The bigger issue here is that words actually have meaning but Driscoll prefers to redefine words for his own special purposes. To be fair, he’s not the only one who does this and if you asked most Christians if Christianity is a religion they would answer with the Pavlovian response of “no, it’s a relationship”. As if religion and relationship are opposed to one another. However anyone from the outside would certainly consider Christianity a religion and in fact most with say it is the perfect example of one. What Driscoll is doing with his redefinition of words is called relativism and there is quite frankly no room in Christianity for relativists. It begs the question as to what other important words are redefined by the church and its leaders so that they can boil down the Christian gospel to a 120 character Tweet. The real issue for most people is the desire to see Christianity as a love religion with no rules, but certainly this is not the case. Though salvation comes through the drawing of man to God and the relationship that follows, one cannot just remove the need for rules because of it. Certainly I can’t use my relationship with God as an excuse for committing adultery or fornication. Christianity has rules and we are inclined to follow them not because we will be struck down but because of our obedience to the Father of the Universe is part of a love relationship. We have added many man made rules to Christianity but that is not a problem for the religion of Christianity, it is just a testament to the corruption of man.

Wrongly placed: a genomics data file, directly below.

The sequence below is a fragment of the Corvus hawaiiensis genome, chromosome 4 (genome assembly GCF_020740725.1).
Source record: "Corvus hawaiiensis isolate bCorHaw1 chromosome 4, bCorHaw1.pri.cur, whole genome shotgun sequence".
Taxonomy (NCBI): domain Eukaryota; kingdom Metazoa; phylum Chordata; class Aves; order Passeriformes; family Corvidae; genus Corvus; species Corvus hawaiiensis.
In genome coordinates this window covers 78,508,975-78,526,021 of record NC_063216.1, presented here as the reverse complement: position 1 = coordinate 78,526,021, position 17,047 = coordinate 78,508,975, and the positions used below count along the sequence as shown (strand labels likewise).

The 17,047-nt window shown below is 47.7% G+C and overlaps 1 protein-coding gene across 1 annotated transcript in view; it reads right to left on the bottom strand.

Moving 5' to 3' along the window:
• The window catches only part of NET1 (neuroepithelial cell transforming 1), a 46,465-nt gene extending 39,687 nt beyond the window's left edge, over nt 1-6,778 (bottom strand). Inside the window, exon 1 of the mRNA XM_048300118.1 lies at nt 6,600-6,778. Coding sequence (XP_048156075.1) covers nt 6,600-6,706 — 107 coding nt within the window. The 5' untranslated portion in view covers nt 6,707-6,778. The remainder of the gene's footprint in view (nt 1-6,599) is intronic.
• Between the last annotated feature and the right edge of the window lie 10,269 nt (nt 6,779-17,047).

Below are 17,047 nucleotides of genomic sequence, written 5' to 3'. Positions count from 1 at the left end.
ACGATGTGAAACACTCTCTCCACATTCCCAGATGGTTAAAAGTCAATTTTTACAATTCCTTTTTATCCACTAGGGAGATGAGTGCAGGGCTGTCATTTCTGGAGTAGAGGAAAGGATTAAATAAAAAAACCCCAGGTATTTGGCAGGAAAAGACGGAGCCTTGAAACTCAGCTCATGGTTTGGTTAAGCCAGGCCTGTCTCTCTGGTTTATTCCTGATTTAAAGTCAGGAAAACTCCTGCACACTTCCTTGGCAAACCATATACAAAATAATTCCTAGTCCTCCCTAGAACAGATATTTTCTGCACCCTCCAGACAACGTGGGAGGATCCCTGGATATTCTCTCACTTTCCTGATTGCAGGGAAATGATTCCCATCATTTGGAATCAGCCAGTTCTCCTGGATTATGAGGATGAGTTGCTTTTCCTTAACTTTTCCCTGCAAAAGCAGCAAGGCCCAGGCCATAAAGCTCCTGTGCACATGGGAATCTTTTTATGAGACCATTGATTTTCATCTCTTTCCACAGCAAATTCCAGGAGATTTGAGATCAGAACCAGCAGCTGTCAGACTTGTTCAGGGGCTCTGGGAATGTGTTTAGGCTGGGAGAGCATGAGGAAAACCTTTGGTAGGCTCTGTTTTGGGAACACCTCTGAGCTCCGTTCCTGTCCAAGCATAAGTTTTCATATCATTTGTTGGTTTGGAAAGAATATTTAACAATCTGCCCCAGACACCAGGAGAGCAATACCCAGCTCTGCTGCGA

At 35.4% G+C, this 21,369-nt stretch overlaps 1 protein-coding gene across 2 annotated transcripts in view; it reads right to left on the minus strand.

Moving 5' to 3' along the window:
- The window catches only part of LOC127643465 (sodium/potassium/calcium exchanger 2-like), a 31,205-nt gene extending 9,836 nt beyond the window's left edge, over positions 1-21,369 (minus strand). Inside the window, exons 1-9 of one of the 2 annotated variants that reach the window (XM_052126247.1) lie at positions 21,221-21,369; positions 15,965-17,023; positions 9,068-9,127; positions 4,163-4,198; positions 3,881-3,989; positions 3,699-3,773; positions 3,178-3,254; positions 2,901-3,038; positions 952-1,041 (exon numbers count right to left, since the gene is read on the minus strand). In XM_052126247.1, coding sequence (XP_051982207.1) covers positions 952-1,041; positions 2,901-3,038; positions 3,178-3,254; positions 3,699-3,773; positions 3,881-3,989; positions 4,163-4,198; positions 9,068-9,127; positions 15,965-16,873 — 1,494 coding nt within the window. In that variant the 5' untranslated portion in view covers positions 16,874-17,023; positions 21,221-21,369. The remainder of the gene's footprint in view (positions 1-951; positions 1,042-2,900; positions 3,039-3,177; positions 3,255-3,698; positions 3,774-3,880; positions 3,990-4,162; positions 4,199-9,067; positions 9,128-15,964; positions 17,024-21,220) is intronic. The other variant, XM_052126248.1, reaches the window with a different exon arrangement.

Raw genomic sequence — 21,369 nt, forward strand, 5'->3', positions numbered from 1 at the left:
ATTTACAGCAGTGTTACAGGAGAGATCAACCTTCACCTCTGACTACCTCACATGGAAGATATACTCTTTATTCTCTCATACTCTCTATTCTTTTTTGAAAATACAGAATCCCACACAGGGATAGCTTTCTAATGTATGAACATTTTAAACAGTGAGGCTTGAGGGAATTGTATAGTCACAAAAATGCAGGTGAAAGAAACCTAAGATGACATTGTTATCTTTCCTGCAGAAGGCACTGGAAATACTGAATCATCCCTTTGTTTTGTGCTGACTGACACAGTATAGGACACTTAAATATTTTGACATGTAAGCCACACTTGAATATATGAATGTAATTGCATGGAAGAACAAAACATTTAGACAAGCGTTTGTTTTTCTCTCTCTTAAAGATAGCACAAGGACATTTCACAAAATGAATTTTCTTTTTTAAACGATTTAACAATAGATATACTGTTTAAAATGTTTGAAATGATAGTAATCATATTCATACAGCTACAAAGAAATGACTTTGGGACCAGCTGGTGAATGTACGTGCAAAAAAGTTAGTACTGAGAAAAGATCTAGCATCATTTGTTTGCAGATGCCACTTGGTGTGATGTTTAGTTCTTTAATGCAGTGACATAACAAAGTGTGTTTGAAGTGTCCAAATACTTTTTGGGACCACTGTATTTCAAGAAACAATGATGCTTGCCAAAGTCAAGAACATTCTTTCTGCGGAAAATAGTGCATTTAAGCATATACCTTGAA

There is however a much, much bigger issue with this quote and I hope that my readers already see the problem. along with words having meaning is the concept that writers have a context in which they are making claims. When we look at the words in the bible, we should seek to understand the context in which it was intended. When Paul talks about the need for head covering for women, is Paul making a universal truth or is he speaking to a particular group of people who were experiencing a particular issue? Though we debate over this in the church, it is clear that the reason for the debate is not because we are troubled over the words, but the context of Paul’s words. Understanding context can sometimes be difficult but it is our obligation to try to find it. So getting back to Mark’s tweet, is Mark representing the author of the quote properly or is he simply hijacking someones words for his purposes?